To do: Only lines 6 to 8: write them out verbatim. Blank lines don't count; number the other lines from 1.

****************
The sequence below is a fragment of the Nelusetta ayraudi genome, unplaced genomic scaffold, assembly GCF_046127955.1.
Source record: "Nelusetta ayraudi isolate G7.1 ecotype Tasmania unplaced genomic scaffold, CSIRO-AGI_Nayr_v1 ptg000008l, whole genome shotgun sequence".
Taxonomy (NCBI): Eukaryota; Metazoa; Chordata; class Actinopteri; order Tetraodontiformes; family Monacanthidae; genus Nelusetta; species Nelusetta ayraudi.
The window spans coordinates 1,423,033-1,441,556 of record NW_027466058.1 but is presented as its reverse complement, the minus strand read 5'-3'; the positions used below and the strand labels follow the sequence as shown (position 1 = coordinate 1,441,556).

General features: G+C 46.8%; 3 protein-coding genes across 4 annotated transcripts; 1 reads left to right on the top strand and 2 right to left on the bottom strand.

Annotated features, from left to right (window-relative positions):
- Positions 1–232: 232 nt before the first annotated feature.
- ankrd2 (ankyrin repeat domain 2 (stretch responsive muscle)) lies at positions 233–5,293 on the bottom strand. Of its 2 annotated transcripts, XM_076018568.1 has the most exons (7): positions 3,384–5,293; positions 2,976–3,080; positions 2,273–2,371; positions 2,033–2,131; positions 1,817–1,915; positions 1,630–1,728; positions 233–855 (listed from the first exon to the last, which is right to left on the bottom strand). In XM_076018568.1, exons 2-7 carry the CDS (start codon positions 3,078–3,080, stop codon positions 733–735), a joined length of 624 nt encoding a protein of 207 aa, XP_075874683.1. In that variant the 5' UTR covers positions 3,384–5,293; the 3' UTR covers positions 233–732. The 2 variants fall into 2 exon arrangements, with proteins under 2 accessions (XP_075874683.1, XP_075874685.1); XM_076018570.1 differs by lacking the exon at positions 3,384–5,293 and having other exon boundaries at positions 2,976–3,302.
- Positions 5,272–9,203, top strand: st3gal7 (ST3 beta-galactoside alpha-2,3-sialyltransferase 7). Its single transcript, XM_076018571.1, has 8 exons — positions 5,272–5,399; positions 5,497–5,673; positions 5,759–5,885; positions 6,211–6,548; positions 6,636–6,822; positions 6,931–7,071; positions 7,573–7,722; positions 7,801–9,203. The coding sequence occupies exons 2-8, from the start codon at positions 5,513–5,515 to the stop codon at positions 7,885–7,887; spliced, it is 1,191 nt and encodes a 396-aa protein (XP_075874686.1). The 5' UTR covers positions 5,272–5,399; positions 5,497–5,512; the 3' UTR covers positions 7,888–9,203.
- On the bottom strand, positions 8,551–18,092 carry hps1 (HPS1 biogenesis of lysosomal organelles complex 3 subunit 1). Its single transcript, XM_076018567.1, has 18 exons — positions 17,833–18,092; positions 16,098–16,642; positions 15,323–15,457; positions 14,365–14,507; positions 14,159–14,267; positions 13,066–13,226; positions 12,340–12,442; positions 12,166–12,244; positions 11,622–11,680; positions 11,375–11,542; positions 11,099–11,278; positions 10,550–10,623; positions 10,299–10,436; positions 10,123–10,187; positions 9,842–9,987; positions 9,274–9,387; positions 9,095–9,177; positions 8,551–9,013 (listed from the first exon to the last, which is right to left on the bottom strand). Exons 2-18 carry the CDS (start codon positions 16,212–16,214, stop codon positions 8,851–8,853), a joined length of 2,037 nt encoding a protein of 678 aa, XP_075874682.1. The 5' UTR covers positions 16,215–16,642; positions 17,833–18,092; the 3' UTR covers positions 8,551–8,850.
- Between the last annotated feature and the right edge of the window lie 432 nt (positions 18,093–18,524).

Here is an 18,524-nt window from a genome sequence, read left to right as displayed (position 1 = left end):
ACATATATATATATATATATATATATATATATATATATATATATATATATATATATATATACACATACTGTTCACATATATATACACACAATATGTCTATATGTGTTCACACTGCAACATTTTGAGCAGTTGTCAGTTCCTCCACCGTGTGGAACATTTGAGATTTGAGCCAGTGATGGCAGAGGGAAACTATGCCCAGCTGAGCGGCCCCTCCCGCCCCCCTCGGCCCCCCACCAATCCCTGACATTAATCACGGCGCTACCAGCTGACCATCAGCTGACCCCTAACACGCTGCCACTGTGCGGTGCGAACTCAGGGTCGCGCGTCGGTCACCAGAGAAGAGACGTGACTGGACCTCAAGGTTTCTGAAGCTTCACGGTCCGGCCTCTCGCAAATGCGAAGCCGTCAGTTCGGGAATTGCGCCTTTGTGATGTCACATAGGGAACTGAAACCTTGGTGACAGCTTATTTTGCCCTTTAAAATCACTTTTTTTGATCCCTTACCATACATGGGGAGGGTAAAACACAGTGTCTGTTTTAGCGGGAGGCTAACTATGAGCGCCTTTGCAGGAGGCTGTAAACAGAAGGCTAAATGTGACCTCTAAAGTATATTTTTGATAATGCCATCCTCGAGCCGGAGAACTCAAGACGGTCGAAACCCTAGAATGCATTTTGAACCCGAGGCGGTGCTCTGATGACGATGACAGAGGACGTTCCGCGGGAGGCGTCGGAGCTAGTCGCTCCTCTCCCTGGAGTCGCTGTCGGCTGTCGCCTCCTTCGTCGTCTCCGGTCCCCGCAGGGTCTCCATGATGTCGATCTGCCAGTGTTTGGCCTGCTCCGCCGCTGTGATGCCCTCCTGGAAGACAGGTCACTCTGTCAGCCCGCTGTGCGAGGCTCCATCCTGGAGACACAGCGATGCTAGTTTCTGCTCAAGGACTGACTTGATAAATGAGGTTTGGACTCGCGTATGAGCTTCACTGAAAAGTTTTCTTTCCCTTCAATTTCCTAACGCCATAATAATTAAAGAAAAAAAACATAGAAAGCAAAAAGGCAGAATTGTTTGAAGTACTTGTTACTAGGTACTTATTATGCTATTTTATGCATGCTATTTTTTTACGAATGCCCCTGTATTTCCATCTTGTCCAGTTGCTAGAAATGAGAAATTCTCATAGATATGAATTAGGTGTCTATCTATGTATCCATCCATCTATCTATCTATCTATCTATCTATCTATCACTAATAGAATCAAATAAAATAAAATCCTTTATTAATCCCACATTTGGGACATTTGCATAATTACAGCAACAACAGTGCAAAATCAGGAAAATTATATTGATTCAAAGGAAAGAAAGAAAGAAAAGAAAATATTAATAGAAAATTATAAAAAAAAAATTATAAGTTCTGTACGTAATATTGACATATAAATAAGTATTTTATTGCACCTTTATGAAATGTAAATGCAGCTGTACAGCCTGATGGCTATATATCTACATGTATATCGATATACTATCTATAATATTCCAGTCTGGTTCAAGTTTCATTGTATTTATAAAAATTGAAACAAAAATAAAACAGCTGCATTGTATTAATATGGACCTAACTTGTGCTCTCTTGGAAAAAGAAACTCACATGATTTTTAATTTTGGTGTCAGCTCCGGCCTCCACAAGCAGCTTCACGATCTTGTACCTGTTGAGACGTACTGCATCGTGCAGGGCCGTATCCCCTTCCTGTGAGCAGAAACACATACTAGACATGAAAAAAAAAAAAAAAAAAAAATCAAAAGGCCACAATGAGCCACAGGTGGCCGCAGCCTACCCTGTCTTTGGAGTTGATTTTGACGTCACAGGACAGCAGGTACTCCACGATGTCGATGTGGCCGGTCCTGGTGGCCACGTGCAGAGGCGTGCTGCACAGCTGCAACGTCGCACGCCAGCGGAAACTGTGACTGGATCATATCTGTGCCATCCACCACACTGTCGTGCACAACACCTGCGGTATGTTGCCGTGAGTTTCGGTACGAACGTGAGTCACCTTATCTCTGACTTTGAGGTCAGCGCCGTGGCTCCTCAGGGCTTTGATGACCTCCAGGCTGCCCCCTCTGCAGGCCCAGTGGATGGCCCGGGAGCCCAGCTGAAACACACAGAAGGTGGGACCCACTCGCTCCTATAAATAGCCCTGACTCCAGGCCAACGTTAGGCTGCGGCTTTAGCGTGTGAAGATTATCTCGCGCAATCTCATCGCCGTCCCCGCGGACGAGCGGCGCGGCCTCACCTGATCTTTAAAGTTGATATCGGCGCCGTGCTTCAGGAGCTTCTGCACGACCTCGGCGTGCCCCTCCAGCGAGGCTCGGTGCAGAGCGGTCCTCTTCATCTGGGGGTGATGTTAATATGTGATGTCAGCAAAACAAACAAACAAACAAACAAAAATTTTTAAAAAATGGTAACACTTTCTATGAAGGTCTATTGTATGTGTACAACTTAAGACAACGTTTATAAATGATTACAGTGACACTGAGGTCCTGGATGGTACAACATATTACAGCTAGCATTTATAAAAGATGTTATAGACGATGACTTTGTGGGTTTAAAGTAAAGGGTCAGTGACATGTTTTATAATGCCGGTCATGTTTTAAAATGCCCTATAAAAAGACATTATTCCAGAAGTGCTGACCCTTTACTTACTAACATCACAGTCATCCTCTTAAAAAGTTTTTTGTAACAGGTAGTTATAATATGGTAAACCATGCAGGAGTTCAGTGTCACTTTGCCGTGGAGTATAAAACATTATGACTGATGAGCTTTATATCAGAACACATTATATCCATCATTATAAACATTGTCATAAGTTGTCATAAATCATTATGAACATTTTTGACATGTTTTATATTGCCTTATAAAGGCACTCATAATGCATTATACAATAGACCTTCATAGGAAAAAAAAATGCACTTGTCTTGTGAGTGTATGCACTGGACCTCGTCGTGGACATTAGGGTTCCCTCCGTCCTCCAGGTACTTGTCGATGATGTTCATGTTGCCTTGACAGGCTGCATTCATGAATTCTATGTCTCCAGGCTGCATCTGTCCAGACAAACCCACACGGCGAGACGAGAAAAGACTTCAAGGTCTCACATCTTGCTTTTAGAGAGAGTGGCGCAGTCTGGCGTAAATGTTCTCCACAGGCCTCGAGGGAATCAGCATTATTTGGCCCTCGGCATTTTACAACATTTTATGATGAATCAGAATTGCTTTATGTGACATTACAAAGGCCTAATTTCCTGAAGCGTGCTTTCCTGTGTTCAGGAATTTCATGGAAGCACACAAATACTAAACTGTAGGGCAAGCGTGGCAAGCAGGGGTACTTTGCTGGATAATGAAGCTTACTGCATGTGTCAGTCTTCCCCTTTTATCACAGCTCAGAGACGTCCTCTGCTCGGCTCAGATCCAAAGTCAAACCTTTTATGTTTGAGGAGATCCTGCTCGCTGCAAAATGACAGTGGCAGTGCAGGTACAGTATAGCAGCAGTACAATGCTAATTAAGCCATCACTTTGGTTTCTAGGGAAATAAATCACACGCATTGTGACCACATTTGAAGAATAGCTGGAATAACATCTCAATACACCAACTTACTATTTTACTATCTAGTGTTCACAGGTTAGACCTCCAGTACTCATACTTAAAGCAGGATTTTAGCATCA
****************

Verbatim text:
Annotated features, from left to right (window-relative positions):
- Positions 1–232: 232 nt before the first annotated feature.
- ankrd2 (ankyrin repeat domain 2 (stretch responsive muscle)) lies at positions 233–5,293 on the bottom strand. Of its 2 annotated transcripts, XM_076018568.1 has the most exons (7): positions 3,384–5,293; positions 2,976–3,080; positions 2,273–2,371; positions 2,033–2,131; positions 1,817–1,915; positions 1,630–1,728; positions 233–855 (listed from the first exon to the last, which is right to left on the bottom strand). In XM_076018568.1, exons 2-7 carry the CDS (start codon positions 3,078–3,080, stop codon positions 733–735), a joined length of 624 nt encoding a protein of 207 aa, XP_075874683.1. In that variant the 5' UTR covers positions 3,384–5,293; the 3' UTR covers positions 233–732. The 2 variants fall into 2 exon arrangements, with proteins under 2 accessions (XP_075874683.1, XP_075874685.1); XM_076018570.1 differs by lacking the exon at positions 3,384–5,293 and having other exon boundaries at positions 2,976–3,302.